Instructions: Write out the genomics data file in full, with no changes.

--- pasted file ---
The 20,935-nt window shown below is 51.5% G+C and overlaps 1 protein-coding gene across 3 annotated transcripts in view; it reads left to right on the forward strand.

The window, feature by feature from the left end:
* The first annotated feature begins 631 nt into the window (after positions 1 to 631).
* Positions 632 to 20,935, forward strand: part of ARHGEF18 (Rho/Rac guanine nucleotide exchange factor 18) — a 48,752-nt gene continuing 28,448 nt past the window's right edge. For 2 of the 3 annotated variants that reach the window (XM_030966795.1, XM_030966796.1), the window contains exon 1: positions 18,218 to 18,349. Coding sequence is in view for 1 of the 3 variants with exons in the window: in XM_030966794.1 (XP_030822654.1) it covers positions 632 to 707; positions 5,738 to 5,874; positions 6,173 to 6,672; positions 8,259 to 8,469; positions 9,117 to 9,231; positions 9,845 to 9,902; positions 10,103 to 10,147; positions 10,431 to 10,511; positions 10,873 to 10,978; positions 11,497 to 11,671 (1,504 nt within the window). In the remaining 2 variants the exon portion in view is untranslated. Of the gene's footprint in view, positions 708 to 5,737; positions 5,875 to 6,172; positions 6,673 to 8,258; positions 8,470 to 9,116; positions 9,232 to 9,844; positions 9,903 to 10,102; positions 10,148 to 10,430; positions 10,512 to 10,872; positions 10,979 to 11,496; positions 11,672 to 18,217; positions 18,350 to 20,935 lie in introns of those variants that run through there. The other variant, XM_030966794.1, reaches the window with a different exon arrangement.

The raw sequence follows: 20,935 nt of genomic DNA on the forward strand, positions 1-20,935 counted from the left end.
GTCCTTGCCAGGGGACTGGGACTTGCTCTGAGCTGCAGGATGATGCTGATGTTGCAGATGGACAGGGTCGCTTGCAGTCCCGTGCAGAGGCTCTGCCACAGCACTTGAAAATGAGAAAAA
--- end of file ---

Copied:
The 20,935-nt window shown below is 51.5% G+C and overlaps 1 protein-coding gene across 3 annotated transcripts in view; it reads left to right on the forward strand.

The window, feature by feature from the left end:
* The first annotated feature begins 631 nt into the window (after positions 1 to 631).
* Positions 632 to 20,935, forward strand: part of ARHGEF18 (Rho/Rac guanine nucleotide exchange factor 18) — a 48,752-nt gene continuing 28,448 nt past the window's right edge. For 2 of the 3 annotated variants that reach the window (XM_030966795.1, XM_030966796.1), the window contains exon 1: positions 18,218 to 18,349. Coding sequence is in view for 1 of the 3 variants with exons in the window: in XM_030966794.1 (XP_030822654.1) it covers positions 632 to 707; positions 5,738 to 5,874; positions 6,173 to 6,672; positions 8,259 to 8,469; positions 9,117 to 9,231; positions 9,845 to 9,902; positions 10,103 to 10,147; positions 10,431 to 10,511; positions 10,873 to 10,978; positions 11,497 to 11,671 (1,504 nt within the window). In the remaining 2 variants the exon portion in view is untranslated. Of the gene's footprint in view, positions 708 to 5,737; positions 5,875 to 6,172; positions 6,673 to 8,258; positions 8,470 to 9,116; positions 9,232 to 9,844; positions 9,903 to 10,102; positions 10,148 to 10,430; positions 10,512 to 10,872; positions 10,979 to 11,496; positions 11,672 to 18,217; positions 18,350 to 20,935 lie in introns of those variants that run through there. The other variant, XM_030966794.1, reaches the window with a different exon arrangement.

The raw sequence follows: 20,935 nt of genomic DNA on the forward strand, positions 1-20,935 counted from the left end.
GTCCTTGCCAGGGGACTGGGACTTGCTCTGAGCTGCAGGATGATGCTGATGTTGCAGATGGACAGGGTCGCTTGCAGTCCCGTGCAGAGGCTCTGCCACAGCACTTGAAAATGAGAAAAA